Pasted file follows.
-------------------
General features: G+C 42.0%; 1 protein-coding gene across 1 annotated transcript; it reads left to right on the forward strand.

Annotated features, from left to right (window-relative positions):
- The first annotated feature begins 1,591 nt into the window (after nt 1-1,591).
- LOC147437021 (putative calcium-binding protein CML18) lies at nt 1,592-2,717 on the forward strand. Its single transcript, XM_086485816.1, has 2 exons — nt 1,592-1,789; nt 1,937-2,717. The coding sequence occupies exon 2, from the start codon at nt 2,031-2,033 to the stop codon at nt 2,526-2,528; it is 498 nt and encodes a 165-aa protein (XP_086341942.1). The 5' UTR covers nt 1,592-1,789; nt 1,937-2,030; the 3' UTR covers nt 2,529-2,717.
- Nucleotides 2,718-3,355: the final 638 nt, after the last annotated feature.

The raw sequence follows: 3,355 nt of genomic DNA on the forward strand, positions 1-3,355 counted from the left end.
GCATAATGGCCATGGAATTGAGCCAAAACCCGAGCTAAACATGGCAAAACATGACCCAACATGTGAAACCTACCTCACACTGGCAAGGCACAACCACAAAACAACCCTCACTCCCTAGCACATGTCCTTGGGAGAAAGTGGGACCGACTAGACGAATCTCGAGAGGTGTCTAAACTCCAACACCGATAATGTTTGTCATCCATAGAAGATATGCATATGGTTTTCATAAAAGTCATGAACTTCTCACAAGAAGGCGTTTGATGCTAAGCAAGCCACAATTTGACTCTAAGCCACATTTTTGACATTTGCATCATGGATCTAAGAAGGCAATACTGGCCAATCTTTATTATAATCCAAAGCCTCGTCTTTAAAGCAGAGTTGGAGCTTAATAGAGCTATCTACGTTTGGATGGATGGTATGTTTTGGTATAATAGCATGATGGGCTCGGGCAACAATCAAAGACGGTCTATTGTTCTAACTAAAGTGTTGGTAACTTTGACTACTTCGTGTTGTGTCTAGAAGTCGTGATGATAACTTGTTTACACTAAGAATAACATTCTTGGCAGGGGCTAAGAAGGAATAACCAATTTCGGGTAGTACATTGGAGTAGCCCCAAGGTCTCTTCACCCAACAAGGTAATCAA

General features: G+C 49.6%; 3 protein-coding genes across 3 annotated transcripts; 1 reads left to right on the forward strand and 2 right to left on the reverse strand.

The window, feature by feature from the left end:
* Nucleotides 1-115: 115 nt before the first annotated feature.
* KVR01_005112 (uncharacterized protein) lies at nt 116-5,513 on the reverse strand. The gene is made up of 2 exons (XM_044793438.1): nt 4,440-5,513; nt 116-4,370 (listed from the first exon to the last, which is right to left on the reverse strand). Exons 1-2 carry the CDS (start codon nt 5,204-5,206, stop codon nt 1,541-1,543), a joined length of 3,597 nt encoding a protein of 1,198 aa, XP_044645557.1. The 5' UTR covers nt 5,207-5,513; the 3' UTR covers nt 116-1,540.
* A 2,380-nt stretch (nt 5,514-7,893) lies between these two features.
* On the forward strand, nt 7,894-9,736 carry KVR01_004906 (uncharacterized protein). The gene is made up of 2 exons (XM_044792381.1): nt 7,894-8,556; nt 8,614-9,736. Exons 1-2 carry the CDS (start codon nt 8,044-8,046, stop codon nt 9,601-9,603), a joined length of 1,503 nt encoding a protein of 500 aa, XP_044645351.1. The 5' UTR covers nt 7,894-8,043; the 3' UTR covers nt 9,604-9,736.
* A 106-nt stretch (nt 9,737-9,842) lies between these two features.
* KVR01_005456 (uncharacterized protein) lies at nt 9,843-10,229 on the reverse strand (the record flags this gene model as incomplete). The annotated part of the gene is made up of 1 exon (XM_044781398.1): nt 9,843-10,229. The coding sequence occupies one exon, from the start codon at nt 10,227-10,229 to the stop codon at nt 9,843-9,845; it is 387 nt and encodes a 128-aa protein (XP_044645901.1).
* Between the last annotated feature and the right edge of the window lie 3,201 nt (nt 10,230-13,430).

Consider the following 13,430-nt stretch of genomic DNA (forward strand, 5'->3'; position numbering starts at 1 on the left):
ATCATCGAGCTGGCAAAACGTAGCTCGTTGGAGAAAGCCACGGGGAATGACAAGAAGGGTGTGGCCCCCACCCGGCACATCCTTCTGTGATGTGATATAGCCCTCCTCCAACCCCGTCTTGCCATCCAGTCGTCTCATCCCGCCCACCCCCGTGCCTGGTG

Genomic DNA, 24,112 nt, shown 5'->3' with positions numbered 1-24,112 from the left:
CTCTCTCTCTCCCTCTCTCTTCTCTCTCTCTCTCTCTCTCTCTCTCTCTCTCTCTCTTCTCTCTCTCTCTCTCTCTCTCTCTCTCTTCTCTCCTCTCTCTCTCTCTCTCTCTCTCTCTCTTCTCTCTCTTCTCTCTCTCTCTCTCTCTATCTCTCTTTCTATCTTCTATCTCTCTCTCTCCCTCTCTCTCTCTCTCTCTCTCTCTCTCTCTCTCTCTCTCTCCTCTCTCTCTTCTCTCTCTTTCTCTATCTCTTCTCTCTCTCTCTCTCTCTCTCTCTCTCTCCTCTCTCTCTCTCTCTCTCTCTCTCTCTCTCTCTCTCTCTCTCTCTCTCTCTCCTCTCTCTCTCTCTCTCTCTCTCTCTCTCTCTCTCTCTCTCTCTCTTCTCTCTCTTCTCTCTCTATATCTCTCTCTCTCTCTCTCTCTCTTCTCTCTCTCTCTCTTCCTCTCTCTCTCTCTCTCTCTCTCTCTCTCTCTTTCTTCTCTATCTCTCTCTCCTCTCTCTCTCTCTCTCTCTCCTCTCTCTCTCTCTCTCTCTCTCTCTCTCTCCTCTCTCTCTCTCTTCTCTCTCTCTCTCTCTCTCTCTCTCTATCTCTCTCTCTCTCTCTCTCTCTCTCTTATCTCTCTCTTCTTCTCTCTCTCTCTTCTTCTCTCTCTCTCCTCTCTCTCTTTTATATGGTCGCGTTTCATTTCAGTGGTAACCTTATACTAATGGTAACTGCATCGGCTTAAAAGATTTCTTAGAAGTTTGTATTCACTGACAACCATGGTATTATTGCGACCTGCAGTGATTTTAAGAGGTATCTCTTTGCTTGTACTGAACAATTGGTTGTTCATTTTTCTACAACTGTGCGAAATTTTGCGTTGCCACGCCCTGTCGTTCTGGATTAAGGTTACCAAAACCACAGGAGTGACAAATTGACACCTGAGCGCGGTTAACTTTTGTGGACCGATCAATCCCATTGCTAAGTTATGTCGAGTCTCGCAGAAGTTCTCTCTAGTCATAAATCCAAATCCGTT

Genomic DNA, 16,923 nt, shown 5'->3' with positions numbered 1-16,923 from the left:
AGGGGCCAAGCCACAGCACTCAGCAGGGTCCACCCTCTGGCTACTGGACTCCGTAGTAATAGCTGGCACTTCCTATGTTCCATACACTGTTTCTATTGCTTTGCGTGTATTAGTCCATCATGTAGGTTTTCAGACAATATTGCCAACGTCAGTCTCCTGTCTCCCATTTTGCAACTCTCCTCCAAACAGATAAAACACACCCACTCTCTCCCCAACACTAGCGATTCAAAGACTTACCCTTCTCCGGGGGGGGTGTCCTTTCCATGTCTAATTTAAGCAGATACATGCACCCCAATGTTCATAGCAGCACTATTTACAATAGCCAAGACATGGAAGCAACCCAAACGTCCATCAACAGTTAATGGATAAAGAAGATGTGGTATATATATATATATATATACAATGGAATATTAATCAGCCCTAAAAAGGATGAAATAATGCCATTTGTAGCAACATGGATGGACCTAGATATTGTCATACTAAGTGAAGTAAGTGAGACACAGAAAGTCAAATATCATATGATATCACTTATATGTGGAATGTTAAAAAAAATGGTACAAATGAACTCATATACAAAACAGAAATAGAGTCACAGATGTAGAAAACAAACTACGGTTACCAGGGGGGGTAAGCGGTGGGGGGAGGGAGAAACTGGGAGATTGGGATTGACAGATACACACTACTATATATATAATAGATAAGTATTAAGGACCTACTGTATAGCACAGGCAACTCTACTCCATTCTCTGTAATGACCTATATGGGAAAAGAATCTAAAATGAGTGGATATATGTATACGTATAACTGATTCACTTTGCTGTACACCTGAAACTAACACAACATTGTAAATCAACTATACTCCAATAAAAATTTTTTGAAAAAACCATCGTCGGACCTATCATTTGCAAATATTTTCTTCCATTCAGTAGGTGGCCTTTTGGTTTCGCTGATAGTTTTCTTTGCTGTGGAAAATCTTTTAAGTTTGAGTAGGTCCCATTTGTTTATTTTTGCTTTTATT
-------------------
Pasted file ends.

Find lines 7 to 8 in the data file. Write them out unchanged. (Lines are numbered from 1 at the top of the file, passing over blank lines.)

GCATAATGGCCATGGAATTGAGCCAAAACCCGAGCTAAACATGGCAAAACATGACCCAACATGTGAAACCTACCTCACACTGGCAAGGCACAACCACAAAACAACCCTCACTCCCTAGCACATGTCCTTGGGAGAAAGTGGGACCGACTAGACGAATCTCGAGAGGTGTCTAAACTCCAACACCGATAATGTTTGTCATCCATAGAAGATATGCATATGGTTTTCATAAAAGTCATGAACTTCTCACAAGAAGGCGTTTGATGCTAAGCAAGCCACAATTTGACTCTAAGCCACATTTTTGACATTTGCATCATGGATCTAAGAAGGCAATACTGGCCAATCTTTATTATAATCCAAAGCCTCGTCTTTAAAGCAGAGTTGGAGCTTAATAGAGCTATCTACGTTTGGATGGATGGTATGTTTTGGTATAATAGCATGATGGGCTCGGGCAACAATCAAAGACGGTCTATTGTTCTAACTAAAGTGTTGGTAACTTTGACTACTTCGTGTTGTGTCTAGAAGTCGTGATGATAACTTGTTTACACTAAGAATAACATTCTTGGCAGGGGCTAAGAAGGAATAACCAATTTCGGGTAGTACATTGGAGTAGCCCCAAGGTCTCTTCACCCAACAAGGTAATCAA

General features: G+C 49.6%; 3 protein-coding genes across 3 annotated transcripts; 1 reads left to right on the forward strand and 2 right to left on the reverse strand.